Becoming Educated About My Heart
Soon after my first birthday, my grandfather died, suddenly and unexpectedly, of a heart attack. Twenty-eight years later, my grandmother was admitted to the hospital with chest pain. She suffered a stroke during an angioplasty and died soon after. My father, a lifelong smoker, died alone while working the night shift, most likely of heart attack.
During my first term of nursing school, we conducted a self assessment. The first step was to complete a health portrait on the Family History website. Heart disease, the number one killer in the United States, was an obvious concern.
Call me slow, but I had never really considered myself at risk. I do not smoke. I am not obese. I exercise an average of five times a week for a total of 275 minutes. I eat a low-fat diet with plenty of fresh fruits and vegetables. All of these habits contribute to heart health, and I thought they would confer some protection.
But my genes seem to be catching up to me.
During my thirties, my cholesterol level was never a concern. Now that I am in my late forties, my cholesterol levels have not been optimal. It was only recently, though, that the stubbornness of the trend began to worry me.
After fall term ended, I had my annual physical exam and I paid particular attention to my lab results. Unfortunately, my commitment to exercise did not pay off in the way I had hoped. My HDLs were low enough to put me in a high risk category (33 mg/dL). My LDLs were high (144 mg/dL), but considered borderline, as was my ratio (5.9). Neither my triglycerides (89 mg/dL) nor my total cholesterol were considered abnormal (195 mg/dL), but the total has been steadily inching upward.
This slightly conflicting data nonetheless confirmed the obvious: I am on the borderline and I have been in denial about it. After this appointment, I understood that, unless I commit to long-term changes, it is likely I will progress further into categories of higher risk.
I have taken fish oil over the years, but very irregularly, and for reasons that have nothing to do with my heart, because, again, I did not consider myself at risk. Until this year, I had not put all of the data in one place before. Now that I am training to be a health care provider, I cannot afford to ignore the obvious any longer.
I discovered research on the health benefits of krill oil while preparing the final report for my self assessment, but I could not pursue it further with final exams and the holidays looming. Since that time, I have undertaken a course of study to determine if regular use of krill oil could normalize my cholesterol levels. As I have gotten older, I have gotten more skeptical about health claims and did not want to blindly adopt a new health habit.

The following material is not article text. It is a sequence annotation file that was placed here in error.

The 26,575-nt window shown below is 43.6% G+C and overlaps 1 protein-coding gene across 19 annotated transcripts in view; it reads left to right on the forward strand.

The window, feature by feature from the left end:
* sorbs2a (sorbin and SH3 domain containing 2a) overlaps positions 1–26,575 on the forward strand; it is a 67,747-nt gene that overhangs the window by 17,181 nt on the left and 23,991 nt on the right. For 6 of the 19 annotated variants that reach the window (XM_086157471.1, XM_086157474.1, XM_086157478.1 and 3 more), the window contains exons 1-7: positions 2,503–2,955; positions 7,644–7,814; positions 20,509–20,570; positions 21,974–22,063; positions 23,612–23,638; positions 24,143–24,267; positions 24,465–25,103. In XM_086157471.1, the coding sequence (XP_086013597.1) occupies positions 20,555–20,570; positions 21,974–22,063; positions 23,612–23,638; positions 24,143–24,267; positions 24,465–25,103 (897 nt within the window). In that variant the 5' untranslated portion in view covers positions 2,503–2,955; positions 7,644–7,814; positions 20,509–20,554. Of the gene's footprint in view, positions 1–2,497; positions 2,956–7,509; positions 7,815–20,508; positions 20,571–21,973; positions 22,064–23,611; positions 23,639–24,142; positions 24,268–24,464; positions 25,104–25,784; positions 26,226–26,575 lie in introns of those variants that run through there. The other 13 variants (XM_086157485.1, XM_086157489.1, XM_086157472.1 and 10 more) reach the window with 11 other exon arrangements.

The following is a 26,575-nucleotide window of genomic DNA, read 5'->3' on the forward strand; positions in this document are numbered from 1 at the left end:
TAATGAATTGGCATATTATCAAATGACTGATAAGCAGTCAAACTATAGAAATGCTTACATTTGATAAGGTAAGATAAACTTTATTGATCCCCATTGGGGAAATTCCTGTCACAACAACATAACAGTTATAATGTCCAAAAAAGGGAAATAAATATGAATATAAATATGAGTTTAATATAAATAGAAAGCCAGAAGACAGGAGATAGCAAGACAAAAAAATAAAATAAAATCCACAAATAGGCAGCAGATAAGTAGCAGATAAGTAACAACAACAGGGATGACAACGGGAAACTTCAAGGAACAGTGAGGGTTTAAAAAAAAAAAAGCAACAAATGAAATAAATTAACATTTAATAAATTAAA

Of greatest interest to me was the fact that the omega-3 fatty acids of krill oil have critical differences from those found in regular fish oil. The fatty acids of krill oil are bound to phospholipids, rather than to triglycerides or ethyl esters as in fish oils (Fosshaug et al. 2011). Schuchardt et al. (2011) compared these three types of oils and found that krill oil contained a higher proportion of free fatty acid, a fact which may contribute to its greater bioavailability. Participants in their small study ingested the same amount of EPA and DHA, but those who took krill oil had significantly higher levels in their blood.
What impresses me about Viva Labs Krill Oil is that it has been independently tested by IKOS, the International Krill Oil Standards Program, for potency and purity. The Viva Labs Krill Oil that was tested by IKOS was even better than the label said it would be! The amount of EPA and DHA in the tested batch exceeded the amount indicated on the label. Most reassuring, however, is that Viva Labs Krill Oil also exceeds standards for purity. Levels for harmful chemicals were far below standards or undetectable.
Because I am an older student who is also saving for my daughter’s college education, I appreciate the fact that Viva Labs Krill Oil comes with an unconditional 90-day money-back guarantee. But I’d rather have a healthy heart than my money back.
After educating myself about krill oil, I took the leap and placed my first order today. And I have scheduled a follow-up appointment to test my cholesterol in three months. I’ll keep you posted! My grandparents, parents, husband, daughter—and my heart—all hope that krill oil will help me to overcome the genetic hand I was dealt.
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Deutsch, L. (2007). Evaluation of the Effect of Neptune Krill Oil on Chronic Inflammation and Arthritis Symptoms. Journal of the American College of Nutrition. 26(1): 39-48. http://www.jacn.org/content/26/1/39.full.pdf+html
Fosshaug L.E., et al. (2011). Krill oil attenuates left ventricular dilatation after myocardial infarction in rats. Lipids in Health and Disease. 10:245
Schuchardt, J. P., et al. (2011). Incorporation of EPA and DHA into plasma phospholipids in response to different omega-3 fatty acid formulations–a comparative bioavailability study of fish oil vs. krill oil. Lipids in Health and Disease. 10:145. http://www.ncbi.nlm.nih.gov/pubmed/21854650
Tandy S, et al. (2009). Dietary krill oil supplementation reduces hepatic steatosis, glycemia, and hypercholesterolemia in high-fat-fed mice. Journal of Agricultural and Food Chemistry. 57(19):9339-45. http://www.ncbi.nlm.nih.gov/pubmed/19761211
Ulven, S. M., et al. (2011). Metabolic effects of krill oil are essentially similar to those of fish oil but at lower dose of EPA and DHA, in healthy volunteers.
Lipids. 46(1):37-46. http://www.ncbi.nlm.nih.gov/pubmed/21042875
Zhu, J.J., et al. (2008). Effects of krill oil on serum lipids of hyperlipidemic rats and human SW480 cells. Lipids in Health and Disease. 7:30. http://www.ncbi.nlm.nih.gov/pubmed/18755044